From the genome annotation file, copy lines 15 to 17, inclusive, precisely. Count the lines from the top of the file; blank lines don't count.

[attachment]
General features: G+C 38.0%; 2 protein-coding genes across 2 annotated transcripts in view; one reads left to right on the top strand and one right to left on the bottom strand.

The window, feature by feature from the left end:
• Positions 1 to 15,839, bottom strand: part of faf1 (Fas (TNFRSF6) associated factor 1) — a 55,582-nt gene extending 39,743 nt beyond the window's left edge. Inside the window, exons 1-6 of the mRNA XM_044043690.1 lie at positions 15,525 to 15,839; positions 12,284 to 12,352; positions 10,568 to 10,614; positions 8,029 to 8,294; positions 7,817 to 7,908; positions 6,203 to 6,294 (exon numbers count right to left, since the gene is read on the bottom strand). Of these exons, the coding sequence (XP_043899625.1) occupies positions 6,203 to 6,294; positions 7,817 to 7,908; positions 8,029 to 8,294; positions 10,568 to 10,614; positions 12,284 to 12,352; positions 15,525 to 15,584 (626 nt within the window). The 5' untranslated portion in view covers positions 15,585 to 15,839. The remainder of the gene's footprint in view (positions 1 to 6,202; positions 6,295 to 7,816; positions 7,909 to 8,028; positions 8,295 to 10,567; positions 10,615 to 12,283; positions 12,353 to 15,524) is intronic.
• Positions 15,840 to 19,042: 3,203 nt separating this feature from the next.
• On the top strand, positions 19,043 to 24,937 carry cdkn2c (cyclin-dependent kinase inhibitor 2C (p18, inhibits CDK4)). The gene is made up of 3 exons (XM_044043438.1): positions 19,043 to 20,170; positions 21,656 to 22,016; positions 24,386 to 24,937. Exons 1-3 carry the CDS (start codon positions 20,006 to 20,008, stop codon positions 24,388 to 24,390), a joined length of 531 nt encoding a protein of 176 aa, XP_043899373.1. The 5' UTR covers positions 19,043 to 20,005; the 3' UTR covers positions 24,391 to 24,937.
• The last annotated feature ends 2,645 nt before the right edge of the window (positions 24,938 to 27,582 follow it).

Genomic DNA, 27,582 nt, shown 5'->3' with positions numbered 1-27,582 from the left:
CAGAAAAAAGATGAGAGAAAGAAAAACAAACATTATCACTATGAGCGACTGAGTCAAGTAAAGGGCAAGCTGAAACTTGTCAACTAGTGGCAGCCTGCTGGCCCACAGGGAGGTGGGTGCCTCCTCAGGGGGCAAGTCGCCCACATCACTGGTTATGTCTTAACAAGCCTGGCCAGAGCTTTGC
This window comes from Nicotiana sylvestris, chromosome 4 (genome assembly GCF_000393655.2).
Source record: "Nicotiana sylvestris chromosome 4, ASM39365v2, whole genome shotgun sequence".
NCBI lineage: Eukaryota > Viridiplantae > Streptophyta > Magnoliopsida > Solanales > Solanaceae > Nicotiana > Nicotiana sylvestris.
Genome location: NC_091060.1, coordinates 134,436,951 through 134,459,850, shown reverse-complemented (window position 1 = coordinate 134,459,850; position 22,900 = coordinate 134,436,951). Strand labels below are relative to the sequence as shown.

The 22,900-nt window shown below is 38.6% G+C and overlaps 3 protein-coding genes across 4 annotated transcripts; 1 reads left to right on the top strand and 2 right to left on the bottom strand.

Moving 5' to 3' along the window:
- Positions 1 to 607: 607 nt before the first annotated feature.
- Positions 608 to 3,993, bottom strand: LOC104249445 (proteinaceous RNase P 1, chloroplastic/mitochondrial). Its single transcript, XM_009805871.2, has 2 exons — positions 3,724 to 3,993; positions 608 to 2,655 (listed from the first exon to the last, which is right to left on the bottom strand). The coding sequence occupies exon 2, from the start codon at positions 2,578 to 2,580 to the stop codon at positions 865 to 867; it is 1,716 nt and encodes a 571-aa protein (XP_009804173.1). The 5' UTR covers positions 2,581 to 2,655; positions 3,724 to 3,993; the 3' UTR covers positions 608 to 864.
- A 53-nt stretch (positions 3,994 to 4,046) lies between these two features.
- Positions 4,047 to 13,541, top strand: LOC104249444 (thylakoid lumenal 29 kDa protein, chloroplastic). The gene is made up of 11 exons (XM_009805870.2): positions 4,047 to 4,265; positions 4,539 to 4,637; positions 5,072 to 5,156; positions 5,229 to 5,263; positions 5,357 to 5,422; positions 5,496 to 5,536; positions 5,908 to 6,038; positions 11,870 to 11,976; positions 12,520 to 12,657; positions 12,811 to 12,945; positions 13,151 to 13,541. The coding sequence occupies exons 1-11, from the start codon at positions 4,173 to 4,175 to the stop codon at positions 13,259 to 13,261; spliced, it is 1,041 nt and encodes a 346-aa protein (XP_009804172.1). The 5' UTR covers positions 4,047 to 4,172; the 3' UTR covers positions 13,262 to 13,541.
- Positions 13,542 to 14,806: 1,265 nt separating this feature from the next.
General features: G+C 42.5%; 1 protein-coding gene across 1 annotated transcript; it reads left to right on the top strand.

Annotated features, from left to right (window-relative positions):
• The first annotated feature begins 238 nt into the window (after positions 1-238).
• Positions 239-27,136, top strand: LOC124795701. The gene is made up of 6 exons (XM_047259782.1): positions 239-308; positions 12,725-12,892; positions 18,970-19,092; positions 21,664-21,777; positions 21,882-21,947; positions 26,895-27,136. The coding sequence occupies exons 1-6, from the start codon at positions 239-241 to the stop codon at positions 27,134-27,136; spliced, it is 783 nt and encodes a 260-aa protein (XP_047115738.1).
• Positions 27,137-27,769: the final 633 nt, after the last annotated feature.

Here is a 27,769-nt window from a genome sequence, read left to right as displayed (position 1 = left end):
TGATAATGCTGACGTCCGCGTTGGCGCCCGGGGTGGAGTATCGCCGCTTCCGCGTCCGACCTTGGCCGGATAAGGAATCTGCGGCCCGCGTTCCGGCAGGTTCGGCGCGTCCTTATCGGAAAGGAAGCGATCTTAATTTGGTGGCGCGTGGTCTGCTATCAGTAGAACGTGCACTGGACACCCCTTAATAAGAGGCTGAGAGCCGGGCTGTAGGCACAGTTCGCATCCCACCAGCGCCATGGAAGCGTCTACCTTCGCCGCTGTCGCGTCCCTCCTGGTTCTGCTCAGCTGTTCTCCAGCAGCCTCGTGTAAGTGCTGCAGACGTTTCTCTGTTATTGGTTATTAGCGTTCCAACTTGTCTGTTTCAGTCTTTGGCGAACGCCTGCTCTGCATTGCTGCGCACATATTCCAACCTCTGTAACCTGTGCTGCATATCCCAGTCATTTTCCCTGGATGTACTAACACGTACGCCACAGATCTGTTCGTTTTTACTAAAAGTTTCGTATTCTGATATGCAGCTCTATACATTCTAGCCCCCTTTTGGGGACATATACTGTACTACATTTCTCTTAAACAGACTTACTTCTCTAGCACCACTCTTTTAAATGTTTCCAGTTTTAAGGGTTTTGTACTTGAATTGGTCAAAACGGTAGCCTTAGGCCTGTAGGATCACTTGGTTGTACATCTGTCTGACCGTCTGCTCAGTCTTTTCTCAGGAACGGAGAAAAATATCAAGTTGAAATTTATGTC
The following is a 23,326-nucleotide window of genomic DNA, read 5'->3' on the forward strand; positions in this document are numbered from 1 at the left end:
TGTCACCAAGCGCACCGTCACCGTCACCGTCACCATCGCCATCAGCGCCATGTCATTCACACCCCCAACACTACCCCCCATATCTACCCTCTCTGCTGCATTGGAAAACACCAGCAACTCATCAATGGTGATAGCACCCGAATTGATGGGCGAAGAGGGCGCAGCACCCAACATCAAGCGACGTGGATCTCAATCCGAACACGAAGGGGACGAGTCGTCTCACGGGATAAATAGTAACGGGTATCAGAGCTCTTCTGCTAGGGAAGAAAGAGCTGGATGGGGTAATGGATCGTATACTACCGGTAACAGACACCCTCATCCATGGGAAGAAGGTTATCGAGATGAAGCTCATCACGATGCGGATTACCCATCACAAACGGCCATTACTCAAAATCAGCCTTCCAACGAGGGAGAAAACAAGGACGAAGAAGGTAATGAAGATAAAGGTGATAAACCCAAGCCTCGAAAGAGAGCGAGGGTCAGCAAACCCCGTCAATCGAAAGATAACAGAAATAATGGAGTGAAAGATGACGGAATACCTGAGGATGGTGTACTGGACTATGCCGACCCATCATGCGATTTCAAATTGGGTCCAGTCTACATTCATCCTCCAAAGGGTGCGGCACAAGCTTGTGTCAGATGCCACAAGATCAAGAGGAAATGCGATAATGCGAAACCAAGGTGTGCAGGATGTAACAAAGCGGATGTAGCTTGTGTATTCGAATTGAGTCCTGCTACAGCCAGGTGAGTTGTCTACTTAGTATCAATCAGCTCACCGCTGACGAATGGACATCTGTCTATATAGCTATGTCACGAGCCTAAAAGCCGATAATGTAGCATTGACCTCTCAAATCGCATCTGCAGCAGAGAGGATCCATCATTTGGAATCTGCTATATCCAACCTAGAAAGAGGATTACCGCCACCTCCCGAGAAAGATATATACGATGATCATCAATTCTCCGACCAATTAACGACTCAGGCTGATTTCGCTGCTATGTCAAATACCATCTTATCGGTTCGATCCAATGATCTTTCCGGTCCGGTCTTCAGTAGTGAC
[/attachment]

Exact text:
- Positions 1 to 607: 607 nt before the first annotated feature.
- Positions 608 to 3,993, bottom strand: LOC104249445 (proteinaceous RNase P 1, chloroplastic/mitochondrial). Its single transcript, XM_009805871.2, has 2 exons — positions 3,724 to 3,993; positions 608 to 2,655 (listed from the first exon to the last, which is right to left on the bottom strand). The coding sequence occupies exon 2, from the start codon at positions 2,578 to 2,580 to the stop codon at positions 865 to 867; it is 1,716 nt and encodes a 571-aa protein (XP_009804173.1). The 5' UTR covers positions 2,581 to 2,655; positions 3,724 to 3,993; the 3' UTR covers positions 608 to 864.
- A 53-nt stretch (positions 3,994 to 4,046) lies between these two features.